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United States v. Peterson

United States Court of Appeals, Ninth Circuit

September 4, 2018

United States of America, Plaintiff-Appellee,
v.
Kevin Terrell Peterson, Defendant-Appellant.

          Argued and Submitted June 15, 2018 Seattle, Washington

          Appeal from the United States District Court Western District of Washington D.C. No. 2:16-cr-00150-RSL-1 Robert S. Lasnik, Senior District Judge, Presiding

          Jesse Cantor (argued) and Ann K. Wagner, Assistant Federal Public Defenders; Office of the Federal Public Defender, Seattle, Washington; for Defendant-Appellant.

          Charlene Koski (argued), Assistant United States Attorney; Annette L. Hayes, United States Attorney; United States Attorney's Office, Seattle, Washington; for Plaintiff-Appellee.

          Before: Milan D. Smith, Jr., and Paul J. Watford, Circuit Judges, and Douglas L. Rayes, [*] District Judge.

         SUMMARY[**]

         Criminal Law

         The panel affirmed the district court's denial of a motion to suppress, vacated a sentence, and remanded for resentencing in a case in which the defendant was convicted for being a felon in possession of a firearm in violation of 18 U.S.C. § 922(g)(1).

         The panel held that in denying the defendant's motion to suppress the handgun found in his backpack, the district court properly concluded that the handgun inevitably would have been discovered in an inventory search at the time of booking. The panel wrote that had the officers arrested the defendant only on misdemeanor warrants, and had they complied with Revised Code of Washington § 10.31.030, the defendant would have been able to post bail, thereby avoiding the booking and inventory search altogether. But because the officers would have booked the defendant on obstruction or resisting arrest charges absent discovery of the gun, and because bail had not yet been set on those charges, the defendant would have been taken into custody upon booking, and his possessions would have been inventoried at that time.

         The panel held that the district court erred in treating the defendant's first-degree robbery conviction under Revised Code of Washington § 9A.56.190 as a crime of violence under U.S.S.G. §§ 2K2.1(a)(2) and 4B1.2. The panel rejected the government's argument that Washington first-degree robbery is a categorical match for the offenses of robbery and extortion enumerated in § 4B1.2(a)(2). The panel explained that because Washington robbery encompasses threats to property, it does not fall categorically within generic robbery; and that under a definition of "extortion" added to § 4B1.2's commentary in 2016, Washington's robbery statute is not a categorical match because it allows for a conviction to rest on fear of injury to property alone.

         The panel held that the district court did not abuse its discretion in applying a two-level enhancement for reckless endangerment during flight under U.S.S.G. § 3C1.2 because the defendant's actions reasonably can be construed as being "in preparation of flight," and because these actions reasonably could be viewed as presenting a substantial risk of harm to the officers and others on the interstate.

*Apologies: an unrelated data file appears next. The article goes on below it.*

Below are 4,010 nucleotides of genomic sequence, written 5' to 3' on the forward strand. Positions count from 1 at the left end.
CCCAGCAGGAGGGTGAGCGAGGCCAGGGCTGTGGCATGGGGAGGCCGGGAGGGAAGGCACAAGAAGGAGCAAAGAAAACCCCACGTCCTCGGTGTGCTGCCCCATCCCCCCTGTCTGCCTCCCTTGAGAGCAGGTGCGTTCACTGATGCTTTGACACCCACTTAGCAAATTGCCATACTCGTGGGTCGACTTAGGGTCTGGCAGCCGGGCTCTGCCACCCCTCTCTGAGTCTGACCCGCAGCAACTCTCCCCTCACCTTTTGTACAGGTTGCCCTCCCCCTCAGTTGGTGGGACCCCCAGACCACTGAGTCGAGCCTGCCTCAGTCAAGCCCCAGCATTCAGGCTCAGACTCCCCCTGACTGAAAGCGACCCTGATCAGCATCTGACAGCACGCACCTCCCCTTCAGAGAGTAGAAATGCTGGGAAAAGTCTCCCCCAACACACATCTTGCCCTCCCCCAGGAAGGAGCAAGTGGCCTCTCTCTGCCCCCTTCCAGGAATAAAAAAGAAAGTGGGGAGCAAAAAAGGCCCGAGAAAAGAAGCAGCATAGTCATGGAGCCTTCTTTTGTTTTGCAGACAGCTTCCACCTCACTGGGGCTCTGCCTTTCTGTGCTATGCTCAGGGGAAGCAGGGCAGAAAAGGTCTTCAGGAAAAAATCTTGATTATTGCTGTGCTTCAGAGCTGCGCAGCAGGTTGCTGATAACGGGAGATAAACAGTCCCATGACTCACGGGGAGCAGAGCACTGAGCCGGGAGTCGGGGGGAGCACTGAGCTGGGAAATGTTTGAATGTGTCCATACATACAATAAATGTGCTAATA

OPINION

          RAYES, DISTRICT JUDGE

         Defendant-Appellant Kevin Peterson appeals the district court's denial of his motion to suppress the handgun found in his backpack. The district court concluded that the evidence inevitably would have been discovered in an inventory search. We affirm the order.

         Peterson also challenges his sentence of 48 months' imprisonment imposed for being a felon in possession of a firearm, in violation of 18 U.S.C. § 922(g)(1). The district court concluded that Peterson's prior conviction for first-degree robbery was a "crime of violence" as that term is defined by U.S. Sentencing Guidelines ("Sentencing Guidelines" or "U.S.S.G.") section 4B1.2(a) which, along with a prior controlled substance offense, increased his base offense level to 24 under U.S.S.G. section 2K2.1(a)(2). The district court also concluded that his conduct warranted a two-level enhancement under U.S.S.G. section 3C1.2 for reckless endangerment during flight. Finding that Peterson's prior conviction for first-degree robbery was not a "crime of violence," we affirm in part and reverse in part. Accordingly, Peterson's sentence is vacated, and this matter remanded for resentencing.

         I. Background

         On August 14, 2015, King County police officers arrested Peterson on outstanding warrants. At the time of the arrest, the arresting officer instructed Peterson to remove his backpack so that he could be handcuffed. The officer waited to search the backpack until after he had handcuffed and secured Peterson in the back of the patrol car. Upon opening the backpack, the officer discovered a handgun, which officers on the scene soon determined was stolen. The officers informed Peterson of additional charges for possession of the firearm, and then transported him to ...


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